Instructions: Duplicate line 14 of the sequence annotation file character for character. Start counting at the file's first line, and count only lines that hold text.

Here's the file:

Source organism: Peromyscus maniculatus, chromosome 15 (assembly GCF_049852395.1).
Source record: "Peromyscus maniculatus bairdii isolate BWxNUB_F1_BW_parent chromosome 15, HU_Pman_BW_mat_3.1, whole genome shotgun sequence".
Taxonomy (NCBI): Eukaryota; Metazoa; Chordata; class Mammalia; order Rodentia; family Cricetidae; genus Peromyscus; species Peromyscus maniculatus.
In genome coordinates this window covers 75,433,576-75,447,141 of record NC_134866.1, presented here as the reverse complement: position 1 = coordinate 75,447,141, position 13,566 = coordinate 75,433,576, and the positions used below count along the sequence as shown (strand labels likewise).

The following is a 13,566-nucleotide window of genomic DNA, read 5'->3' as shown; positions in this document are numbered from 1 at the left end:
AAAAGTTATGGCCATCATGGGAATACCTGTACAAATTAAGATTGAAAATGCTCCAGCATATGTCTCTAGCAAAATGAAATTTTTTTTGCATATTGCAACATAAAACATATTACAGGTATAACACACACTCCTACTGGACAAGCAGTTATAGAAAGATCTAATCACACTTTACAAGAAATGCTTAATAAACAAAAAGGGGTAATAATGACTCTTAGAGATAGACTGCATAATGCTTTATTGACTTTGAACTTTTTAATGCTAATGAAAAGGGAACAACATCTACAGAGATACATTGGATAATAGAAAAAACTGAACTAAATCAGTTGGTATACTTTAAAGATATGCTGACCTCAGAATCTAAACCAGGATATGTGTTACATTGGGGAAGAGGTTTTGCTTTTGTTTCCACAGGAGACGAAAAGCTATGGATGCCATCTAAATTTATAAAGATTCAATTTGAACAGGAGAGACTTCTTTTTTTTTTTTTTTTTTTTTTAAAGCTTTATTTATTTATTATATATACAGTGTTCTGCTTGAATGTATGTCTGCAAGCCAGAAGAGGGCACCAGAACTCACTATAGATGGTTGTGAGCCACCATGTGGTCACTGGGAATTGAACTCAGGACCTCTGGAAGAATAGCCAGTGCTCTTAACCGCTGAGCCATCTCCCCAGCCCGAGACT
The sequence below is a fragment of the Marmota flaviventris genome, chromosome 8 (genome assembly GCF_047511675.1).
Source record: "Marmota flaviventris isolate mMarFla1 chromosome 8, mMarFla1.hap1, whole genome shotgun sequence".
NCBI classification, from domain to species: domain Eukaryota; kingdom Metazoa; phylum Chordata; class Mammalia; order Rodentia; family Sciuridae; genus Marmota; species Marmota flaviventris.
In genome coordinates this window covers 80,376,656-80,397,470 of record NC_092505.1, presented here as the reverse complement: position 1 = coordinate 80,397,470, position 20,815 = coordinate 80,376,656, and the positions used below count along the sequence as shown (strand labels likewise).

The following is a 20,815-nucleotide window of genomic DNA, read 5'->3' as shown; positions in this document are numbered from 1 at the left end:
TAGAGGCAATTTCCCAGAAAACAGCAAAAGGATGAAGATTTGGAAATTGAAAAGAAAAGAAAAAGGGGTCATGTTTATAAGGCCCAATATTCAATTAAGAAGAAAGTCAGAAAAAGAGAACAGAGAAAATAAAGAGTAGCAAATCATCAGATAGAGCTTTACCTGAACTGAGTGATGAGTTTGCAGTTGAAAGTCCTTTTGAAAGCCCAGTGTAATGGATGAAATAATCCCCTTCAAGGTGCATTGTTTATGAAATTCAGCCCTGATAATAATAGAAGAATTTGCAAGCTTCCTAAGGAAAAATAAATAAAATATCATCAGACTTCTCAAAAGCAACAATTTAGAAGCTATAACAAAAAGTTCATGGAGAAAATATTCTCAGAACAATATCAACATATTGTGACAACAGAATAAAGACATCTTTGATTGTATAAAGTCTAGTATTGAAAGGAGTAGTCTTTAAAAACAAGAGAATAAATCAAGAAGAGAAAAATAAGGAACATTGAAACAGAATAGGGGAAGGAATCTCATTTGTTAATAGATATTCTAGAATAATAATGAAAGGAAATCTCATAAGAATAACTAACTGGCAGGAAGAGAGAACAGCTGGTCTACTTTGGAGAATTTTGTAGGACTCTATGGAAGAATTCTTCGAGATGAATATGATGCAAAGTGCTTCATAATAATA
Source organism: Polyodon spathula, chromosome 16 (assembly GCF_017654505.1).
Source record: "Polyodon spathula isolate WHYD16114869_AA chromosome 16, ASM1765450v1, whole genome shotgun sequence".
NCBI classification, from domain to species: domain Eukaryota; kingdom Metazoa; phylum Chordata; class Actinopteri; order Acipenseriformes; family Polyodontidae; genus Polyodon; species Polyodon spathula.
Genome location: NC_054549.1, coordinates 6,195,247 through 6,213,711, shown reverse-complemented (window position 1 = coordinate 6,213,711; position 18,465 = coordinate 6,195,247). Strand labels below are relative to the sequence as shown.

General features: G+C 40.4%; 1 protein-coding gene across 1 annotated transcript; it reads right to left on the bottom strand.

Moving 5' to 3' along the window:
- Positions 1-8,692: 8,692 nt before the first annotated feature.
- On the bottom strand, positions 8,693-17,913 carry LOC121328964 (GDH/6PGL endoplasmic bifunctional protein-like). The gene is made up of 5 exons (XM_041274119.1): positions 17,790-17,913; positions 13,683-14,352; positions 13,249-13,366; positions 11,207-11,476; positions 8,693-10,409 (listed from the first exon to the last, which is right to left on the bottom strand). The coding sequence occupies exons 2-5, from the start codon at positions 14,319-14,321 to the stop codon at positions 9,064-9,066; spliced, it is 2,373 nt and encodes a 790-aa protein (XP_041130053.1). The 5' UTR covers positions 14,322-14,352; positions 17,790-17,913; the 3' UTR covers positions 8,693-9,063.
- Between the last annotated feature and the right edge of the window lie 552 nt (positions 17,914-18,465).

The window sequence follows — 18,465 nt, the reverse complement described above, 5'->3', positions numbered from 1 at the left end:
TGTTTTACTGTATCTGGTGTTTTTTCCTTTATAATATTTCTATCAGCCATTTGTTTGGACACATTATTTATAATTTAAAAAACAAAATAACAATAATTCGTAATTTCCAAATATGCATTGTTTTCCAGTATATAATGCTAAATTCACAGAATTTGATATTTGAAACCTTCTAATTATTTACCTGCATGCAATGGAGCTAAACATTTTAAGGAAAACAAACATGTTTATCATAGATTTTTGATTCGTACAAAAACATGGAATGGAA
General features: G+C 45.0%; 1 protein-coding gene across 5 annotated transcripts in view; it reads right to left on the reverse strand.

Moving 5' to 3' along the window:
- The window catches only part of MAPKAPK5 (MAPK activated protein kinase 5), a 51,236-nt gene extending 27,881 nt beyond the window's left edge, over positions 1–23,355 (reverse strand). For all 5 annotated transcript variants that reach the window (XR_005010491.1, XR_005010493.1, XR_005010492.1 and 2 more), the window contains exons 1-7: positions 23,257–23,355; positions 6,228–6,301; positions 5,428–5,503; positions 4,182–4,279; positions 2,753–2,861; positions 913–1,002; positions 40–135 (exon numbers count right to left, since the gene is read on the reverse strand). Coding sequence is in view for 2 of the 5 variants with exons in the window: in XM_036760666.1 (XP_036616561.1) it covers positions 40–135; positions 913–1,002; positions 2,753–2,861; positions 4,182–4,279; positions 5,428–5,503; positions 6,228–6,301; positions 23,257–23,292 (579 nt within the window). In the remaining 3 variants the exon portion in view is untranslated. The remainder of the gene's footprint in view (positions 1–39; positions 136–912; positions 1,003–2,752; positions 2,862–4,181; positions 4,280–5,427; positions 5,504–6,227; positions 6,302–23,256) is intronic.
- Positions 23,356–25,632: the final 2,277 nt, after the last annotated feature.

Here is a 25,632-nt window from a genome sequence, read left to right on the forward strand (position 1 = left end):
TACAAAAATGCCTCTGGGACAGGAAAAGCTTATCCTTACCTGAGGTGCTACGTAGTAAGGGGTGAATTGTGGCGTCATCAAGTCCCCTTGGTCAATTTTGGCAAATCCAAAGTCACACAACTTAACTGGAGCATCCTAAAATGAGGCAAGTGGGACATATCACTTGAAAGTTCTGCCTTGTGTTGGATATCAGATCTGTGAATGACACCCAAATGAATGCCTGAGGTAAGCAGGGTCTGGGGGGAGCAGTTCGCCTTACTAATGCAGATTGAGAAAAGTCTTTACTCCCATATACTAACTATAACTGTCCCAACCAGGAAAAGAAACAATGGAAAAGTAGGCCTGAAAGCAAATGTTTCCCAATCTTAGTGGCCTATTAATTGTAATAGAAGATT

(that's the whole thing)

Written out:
Source record: "Polyodon spathula isolate WHYD16114869_AA chromosome 16, ASM1765450v1, whole genome shotgun sequence".